Talk: Should I get a heat pump?


Thursday 9 March, Elephant & Castle Pub, White Hill, Lewes, BN7 2DJ, 7.30pm (doors open 7.15pm), FREE (donations welcome)

Lots of people have been asking us if a heat pump would be a greener, cheaper way to heat their home and hot water. So we’re putting on a talk in March to provide some answers. Join our panel of consultants, installers and heat-pump owners to explore the pros, cons and practicalities of moving to a heat pump.

As energy prices rocket and the climate continues to heat up, lots of us are looking for cheaper and lower-carbon ways to heat our homes and provide hot water. So could a air-source (or ground-source) heat pump be the right solution?

The answers are never straightforward and depend on individual circumstances and factors. But with an expert panel (and homeowners who have got one) we’re hoping to provide some answers to common questions including:

  • What are the benefits of heat pumps over other home-heating solutions?
  • What makes a home suitable for a heat pump – and are any modifications required?
  • How do I go about sourcing, choosing and installing one?
  • How do the ongoing costs stack up?
  • Is there anything that can go wrong with a heat pump?

We’ll be inviting an expert panel – plus homeowners who have already installed a heat pump, ready to share their experiences and what they’ve learned.  Come and share your questions and thoughts!


Our panellists include:

Ian McKay is a practicing architect, sustainability consultant and visiting lecturer/tutor at a number of UK universities. Ian was a founding director of the small but influential architectural practice BBM Sustainable Design and has recently set up the sustainable design consultancy, Deeper Green. With this new venture, Ian is looking to work with clients and construction professionals who share a commitment to respond responsibly to the climate challenges we face.

Neil Williams spent 30 years in energy consultancy and brokerage for industrial and public sector clients. In 2010 he embarked on an MSc in sustainable architecture at the Centre for Alternative Technology then worked for several years organising ‘eco open house’ events. Neil is particularly interested in low-carbon technology, notably heat pumps, as a simple and cost-effective solution for climate change.  For the past six years  he has been supporting a biomass district heating network in Brighton, obtaining grants, making engineering improvements and solving network defects.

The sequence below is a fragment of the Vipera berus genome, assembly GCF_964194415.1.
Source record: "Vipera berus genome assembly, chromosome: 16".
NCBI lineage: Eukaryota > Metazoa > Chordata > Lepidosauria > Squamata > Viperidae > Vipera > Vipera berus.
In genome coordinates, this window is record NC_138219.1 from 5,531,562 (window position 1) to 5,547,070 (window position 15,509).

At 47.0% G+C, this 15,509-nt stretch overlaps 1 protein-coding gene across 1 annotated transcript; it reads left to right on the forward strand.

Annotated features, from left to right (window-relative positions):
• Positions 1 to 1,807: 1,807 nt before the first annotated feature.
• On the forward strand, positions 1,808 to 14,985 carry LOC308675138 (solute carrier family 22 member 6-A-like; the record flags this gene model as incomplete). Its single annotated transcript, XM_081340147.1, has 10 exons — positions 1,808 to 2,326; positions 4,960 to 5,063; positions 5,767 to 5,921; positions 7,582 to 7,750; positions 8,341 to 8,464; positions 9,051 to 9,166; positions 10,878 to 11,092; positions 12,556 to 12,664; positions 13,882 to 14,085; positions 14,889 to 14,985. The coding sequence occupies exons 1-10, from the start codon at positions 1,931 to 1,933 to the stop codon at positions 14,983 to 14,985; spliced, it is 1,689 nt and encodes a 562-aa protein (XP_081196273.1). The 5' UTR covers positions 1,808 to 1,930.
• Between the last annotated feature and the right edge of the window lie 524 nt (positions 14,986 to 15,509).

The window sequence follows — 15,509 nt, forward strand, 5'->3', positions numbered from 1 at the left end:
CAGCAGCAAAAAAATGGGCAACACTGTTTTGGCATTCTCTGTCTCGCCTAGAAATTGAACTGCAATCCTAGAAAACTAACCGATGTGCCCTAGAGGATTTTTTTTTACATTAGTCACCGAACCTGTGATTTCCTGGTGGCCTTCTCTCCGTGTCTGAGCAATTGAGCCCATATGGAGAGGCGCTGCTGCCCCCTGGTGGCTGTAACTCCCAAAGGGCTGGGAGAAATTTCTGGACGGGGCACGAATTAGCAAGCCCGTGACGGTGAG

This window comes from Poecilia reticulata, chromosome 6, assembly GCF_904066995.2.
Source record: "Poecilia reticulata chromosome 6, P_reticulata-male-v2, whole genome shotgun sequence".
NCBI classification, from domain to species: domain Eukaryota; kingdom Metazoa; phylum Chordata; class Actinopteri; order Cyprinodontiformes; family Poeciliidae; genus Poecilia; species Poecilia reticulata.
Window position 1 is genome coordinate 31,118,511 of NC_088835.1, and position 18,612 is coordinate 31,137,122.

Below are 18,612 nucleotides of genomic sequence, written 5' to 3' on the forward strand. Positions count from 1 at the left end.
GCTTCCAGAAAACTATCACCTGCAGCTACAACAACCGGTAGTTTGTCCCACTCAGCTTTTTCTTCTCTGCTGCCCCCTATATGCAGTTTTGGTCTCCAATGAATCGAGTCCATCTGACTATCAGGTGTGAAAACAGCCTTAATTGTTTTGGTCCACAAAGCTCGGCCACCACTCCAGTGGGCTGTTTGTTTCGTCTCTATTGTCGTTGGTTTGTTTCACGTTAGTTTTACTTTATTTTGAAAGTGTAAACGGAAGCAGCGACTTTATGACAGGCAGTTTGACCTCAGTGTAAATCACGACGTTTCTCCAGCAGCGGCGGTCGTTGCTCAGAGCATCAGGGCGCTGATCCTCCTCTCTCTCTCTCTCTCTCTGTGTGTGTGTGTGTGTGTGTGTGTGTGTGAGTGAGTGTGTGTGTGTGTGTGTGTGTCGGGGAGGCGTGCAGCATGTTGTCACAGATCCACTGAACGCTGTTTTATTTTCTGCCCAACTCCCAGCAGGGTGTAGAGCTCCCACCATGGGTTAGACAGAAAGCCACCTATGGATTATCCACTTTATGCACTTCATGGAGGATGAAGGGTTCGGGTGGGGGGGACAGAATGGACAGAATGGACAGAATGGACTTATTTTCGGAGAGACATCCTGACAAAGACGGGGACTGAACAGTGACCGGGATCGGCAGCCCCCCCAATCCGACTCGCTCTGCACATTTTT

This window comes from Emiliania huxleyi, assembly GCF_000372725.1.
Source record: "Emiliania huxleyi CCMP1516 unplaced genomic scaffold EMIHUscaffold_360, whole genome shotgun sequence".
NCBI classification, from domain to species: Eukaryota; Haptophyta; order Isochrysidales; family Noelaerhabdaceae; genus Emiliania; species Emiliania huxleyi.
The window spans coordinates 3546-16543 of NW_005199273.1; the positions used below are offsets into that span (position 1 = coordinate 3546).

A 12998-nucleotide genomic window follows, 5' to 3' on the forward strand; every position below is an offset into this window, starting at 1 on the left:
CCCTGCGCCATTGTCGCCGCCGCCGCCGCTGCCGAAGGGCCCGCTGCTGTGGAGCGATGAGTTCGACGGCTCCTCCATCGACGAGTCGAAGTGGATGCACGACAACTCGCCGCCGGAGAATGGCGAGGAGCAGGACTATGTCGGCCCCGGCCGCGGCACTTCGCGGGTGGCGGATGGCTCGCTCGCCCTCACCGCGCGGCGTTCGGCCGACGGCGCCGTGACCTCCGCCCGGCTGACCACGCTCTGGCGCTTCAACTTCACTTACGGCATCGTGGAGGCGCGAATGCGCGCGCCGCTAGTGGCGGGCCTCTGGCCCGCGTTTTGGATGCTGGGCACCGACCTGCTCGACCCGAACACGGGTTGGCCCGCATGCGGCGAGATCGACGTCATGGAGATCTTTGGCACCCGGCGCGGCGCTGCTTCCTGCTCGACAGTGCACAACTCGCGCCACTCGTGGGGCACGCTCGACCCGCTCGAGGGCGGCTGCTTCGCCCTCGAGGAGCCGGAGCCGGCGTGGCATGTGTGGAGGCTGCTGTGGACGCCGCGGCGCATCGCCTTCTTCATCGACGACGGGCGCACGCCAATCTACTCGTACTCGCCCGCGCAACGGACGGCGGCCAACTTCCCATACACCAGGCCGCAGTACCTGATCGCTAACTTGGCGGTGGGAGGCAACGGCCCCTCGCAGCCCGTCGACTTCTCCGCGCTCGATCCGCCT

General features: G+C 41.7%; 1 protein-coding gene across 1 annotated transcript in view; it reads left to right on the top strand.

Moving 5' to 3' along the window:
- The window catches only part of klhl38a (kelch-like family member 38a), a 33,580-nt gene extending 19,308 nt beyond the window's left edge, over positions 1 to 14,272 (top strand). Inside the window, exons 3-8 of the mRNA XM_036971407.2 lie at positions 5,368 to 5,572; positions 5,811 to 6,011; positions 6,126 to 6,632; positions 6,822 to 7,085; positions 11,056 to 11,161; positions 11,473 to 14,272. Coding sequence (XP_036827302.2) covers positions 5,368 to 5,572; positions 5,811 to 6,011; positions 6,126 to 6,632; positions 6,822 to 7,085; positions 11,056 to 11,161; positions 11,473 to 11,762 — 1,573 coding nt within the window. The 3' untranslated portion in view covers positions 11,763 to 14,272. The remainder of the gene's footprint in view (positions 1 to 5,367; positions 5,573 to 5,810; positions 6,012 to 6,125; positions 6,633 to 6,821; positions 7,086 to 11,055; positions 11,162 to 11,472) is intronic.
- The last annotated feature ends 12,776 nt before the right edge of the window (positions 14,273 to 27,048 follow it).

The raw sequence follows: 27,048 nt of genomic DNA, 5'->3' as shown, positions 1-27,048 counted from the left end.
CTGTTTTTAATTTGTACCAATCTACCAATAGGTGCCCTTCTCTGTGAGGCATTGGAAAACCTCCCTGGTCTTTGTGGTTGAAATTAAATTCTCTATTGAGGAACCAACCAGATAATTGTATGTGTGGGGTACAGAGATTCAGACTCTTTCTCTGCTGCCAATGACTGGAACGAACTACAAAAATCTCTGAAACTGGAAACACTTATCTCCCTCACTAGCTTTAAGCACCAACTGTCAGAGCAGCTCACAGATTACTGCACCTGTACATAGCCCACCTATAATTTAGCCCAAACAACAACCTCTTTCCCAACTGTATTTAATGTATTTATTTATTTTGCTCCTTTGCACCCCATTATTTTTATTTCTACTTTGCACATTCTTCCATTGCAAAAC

Nicki Myers is Project Manager at Ovesco, the community energy company for the Ouse Valley. She has worked in renewable energy and heating since 2009. Before joining Ovesco in 2020, Nicki worked in the heating industry. Previous to that, she was an international tax accountant, working for Ernst & Young and PwC. She has been passionate about improving energy efficiency in housing for 20 years.

Jason Lindfield – Jason is managing director of OHM Energy, one of the south coast’s most experienced renewable energy installers. Having worked in Spain with developers of off-grid properties that needed renewable power, Jason set up OHM Energy with his business partner Terry over a decade ago. The company now provides renewable energy solutions  for homes and businesses of all sizes, including solar power, biomass and heat pumps.




  1. Chris Yarrow

    We installed an ASHP at our house in Southover 14 months ago, and woulkd be happy to tell people about if if you are short of examples.

  2. Andrea Jones

    We installed a heat pump in 2021 in Hove in an 1860s terrace with solid walls that we insulated. It wouldn’t be effective without the under floor, loft and external wall insulation, but with them it works great. I would recommend talking to people with them about the best radiators to choose. We found our old radiators (steel tubular ones) better than the recommended aluminium new ones (which are considerably less effective due to the small size of the pipes within them). Happy to share experiences with others.


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